use the new toolchain.
Generally, Fuchsia’s support for formatters is dependent on developers running the formatting
commands. The only automation is from Tricium, which will warn if a file differs from the
formatter’s output, but will not block the CL’s commit.
## Linters
Linters should generally provide useful and actionable comments to developers. Since they are often
heuristics-based, they can produce false positives, but any linter exceeding the 10% false positive
rate should be disabled. The process for adding a linter check is to file a bug requesting the new
check, outlining its value and the expected false positive rate. Removing a linter check can either
be done by filing a bug or submitting a patch with the requested configuration change.
Only linters that are guaranteed to not produce false positives should be implemented in the build
itself. These should be enforced by both local builds and by CQ, so that there are no surprises
when developers attempt to submit their code.
# Language Tools
Each supported language provides a formatter and optionally linters. This section describes the
integration of these tools into the Fuchsia workflow. While the formatters tend to be
straightforward, the tooling is a bit complex in how the linters are integrated. In most cases,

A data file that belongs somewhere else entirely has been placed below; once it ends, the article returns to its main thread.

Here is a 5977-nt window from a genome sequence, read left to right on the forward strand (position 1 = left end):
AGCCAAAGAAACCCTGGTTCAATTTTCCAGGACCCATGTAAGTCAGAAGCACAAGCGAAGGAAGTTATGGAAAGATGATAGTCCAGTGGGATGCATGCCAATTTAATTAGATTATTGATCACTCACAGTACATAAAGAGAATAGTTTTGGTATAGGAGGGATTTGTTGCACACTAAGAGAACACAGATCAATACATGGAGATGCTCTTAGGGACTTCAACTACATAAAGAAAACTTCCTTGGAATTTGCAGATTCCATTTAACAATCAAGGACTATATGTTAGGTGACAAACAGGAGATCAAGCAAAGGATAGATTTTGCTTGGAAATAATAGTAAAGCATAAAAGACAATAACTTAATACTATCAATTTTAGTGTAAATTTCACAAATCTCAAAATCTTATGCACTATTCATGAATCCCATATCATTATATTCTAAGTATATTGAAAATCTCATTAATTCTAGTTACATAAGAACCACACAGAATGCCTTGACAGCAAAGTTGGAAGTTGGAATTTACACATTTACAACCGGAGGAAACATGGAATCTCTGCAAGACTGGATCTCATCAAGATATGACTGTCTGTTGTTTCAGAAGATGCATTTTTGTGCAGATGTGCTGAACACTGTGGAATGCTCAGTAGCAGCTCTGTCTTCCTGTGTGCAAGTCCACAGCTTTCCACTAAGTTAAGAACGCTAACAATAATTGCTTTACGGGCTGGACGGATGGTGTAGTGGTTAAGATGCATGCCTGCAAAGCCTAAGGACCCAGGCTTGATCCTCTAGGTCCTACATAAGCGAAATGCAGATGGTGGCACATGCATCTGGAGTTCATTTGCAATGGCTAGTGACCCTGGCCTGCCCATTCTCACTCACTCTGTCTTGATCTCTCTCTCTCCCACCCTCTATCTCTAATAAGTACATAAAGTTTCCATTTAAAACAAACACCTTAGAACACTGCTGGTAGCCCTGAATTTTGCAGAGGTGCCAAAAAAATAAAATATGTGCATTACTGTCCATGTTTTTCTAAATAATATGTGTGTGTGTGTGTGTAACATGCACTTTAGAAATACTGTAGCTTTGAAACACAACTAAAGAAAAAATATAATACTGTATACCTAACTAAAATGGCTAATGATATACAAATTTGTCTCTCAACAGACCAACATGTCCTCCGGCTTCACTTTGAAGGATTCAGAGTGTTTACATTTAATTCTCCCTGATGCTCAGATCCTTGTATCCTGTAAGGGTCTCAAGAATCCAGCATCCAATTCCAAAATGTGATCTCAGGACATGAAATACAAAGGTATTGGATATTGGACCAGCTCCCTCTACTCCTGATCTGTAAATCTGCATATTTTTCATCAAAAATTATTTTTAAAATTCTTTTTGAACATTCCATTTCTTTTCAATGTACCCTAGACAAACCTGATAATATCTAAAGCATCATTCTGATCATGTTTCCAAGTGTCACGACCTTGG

developers do not need to understand the internals of `fx` and Tricium.
All commands are assumed to be run from the root of a Fuchsia checkout.
## C/C++
C/C++ code uses [`clang-format`](https://clang.llvm.org/docs/ClangFormat.html) and [`clang-tidy`](https://clang.llvm.org/extra/clang-tidy/). These are distributed as prebuilts from the Clang
toolchain. Both use root-level configuration files (`.clang-format` and `.clang-tidy`,
respectively). Developers should not create additional configuration files at a lower level, as
this will cause disagreements in the tree.
`clang-format` is run on source files as follows:
```sh
prebuilt/third_party/clang/$HOST_PLATFORM/bin/clang-format \
-i \
-style=file \
-fallback-style=Google \
-sort-includes \
$FILES
```
Before you run `clang-tidy`, you must:
* Create the compilation command database.
The compilation command database is created from running `fx compdb`.
* Build the set of generated headers.
The `clang-tidy` tool partially compiles the source code and most C and C++ code in Fuchsia
includes headers generated as part of the build.
Once the compilation database and generated headers are present, you can run the `run-clang-tidy.py`
script to start the `clang-tidy` tool. The script handles handles parallelization and deduplication
of errors which is necessary when the same header is included in multiple source files. When you
use this script, you must also pass the `clang-tidy` and `clang-apply-replacements` binaries from
the distributed Fuchsia toolchain to make sure the correct ones are used.
```sh